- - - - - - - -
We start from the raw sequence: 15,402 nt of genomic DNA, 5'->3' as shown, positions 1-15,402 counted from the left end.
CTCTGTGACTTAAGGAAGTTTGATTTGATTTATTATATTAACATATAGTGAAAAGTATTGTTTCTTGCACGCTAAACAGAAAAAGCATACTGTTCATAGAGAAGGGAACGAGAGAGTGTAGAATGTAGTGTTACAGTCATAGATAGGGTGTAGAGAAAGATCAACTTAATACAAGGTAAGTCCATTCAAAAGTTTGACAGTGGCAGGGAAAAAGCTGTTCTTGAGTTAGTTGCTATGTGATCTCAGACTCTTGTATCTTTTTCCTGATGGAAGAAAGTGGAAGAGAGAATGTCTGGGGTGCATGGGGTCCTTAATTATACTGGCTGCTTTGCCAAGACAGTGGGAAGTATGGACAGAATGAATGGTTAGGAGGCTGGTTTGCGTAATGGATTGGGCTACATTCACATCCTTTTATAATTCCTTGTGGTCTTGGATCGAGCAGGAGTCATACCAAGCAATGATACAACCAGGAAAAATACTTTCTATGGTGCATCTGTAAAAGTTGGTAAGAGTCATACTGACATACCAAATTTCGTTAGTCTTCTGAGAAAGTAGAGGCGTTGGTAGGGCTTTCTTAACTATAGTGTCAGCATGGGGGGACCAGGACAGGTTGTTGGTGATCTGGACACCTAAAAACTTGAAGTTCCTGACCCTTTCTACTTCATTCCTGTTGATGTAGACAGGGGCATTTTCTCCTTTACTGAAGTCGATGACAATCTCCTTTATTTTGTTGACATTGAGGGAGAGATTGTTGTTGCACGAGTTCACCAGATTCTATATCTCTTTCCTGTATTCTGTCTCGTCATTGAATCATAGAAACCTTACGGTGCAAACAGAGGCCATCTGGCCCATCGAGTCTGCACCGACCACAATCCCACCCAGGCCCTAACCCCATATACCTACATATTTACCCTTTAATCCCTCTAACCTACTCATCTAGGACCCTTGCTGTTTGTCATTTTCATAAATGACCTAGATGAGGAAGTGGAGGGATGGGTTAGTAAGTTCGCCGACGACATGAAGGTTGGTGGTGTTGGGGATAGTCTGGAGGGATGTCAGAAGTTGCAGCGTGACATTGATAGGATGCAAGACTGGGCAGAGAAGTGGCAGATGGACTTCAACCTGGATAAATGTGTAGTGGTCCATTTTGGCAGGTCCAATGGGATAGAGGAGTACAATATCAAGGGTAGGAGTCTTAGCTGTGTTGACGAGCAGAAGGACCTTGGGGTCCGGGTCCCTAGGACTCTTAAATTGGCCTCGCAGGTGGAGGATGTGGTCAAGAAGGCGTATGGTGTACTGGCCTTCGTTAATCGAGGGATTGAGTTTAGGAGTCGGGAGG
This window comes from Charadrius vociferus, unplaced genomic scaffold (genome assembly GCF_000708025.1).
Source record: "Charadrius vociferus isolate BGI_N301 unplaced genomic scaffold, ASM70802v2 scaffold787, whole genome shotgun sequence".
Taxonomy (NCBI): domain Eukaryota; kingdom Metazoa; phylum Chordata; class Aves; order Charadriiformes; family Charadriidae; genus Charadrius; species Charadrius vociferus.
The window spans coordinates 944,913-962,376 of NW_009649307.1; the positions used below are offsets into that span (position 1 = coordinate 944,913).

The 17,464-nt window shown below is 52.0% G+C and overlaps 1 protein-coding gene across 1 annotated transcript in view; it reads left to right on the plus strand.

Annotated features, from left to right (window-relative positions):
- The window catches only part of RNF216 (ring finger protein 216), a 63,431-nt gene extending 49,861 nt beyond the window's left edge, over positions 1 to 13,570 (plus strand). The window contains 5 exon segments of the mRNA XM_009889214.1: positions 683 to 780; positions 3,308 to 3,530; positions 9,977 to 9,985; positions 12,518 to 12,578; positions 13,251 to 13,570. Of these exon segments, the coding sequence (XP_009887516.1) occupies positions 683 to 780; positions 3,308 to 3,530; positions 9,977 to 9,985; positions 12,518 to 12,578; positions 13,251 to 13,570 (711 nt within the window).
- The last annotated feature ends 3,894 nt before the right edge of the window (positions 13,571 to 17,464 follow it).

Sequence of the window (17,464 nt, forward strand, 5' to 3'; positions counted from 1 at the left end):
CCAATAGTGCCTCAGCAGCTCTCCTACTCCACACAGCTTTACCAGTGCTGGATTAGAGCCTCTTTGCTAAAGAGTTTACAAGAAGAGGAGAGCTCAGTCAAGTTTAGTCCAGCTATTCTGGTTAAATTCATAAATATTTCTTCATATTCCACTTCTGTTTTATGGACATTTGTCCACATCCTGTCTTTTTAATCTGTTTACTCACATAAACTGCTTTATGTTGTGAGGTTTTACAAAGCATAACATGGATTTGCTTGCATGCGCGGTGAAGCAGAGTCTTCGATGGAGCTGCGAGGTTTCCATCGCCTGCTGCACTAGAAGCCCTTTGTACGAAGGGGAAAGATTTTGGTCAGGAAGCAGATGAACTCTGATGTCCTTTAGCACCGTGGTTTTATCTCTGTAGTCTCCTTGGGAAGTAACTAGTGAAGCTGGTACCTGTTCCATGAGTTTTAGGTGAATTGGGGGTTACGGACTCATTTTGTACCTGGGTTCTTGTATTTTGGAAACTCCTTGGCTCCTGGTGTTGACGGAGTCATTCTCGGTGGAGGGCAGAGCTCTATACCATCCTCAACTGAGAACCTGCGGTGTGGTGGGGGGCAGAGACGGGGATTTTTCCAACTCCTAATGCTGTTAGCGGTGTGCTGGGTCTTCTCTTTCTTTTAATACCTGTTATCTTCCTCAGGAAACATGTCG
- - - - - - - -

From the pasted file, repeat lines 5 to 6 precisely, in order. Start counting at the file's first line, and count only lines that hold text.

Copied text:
Taxonomy (NCBI): domain Eukaryota; kingdom Metazoa; phylum Chordata; class Aves; order Charadriiformes; family Charadriidae; genus Charadrius; species Charadrius vociferus.
The window spans coordinates 944,913-962,376 of NW_009649307.1; the positions used below are offsets into that span (position 1 = coordinate 944,913).